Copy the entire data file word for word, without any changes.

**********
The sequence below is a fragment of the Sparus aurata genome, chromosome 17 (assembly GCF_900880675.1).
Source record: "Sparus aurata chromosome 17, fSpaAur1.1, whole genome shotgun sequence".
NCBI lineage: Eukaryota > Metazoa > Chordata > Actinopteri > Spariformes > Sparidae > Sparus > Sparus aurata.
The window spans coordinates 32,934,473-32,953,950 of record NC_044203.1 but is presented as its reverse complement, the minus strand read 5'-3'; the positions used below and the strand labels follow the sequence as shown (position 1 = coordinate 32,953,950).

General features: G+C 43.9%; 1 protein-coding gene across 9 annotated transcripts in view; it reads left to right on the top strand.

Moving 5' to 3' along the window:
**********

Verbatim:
The sequence below is a fragment of the Sparus aurata genome, chromosome 17 (assembly GCF_900880675.1).
Source record: "Sparus aurata chromosome 17, fSpaAur1.1, whole genome shotgun sequence".
NCBI lineage: Eukaryota > Metazoa > Chordata > Actinopteri > Spariformes > Sparidae > Sparus > Sparus aurata.
The window spans coordinates 32,934,473-32,953,950 of record NC_044203.1 but is presented as its reverse complement, the minus strand read 5'-3'; the positions used below and the strand labels follow the sequence as shown (position 1 = coordinate 32,953,950).

General features: G+C 43.9%; 1 protein-coding gene across 9 annotated transcripts in view; it reads left to right on the top strand.

Moving 5' to 3' along the window: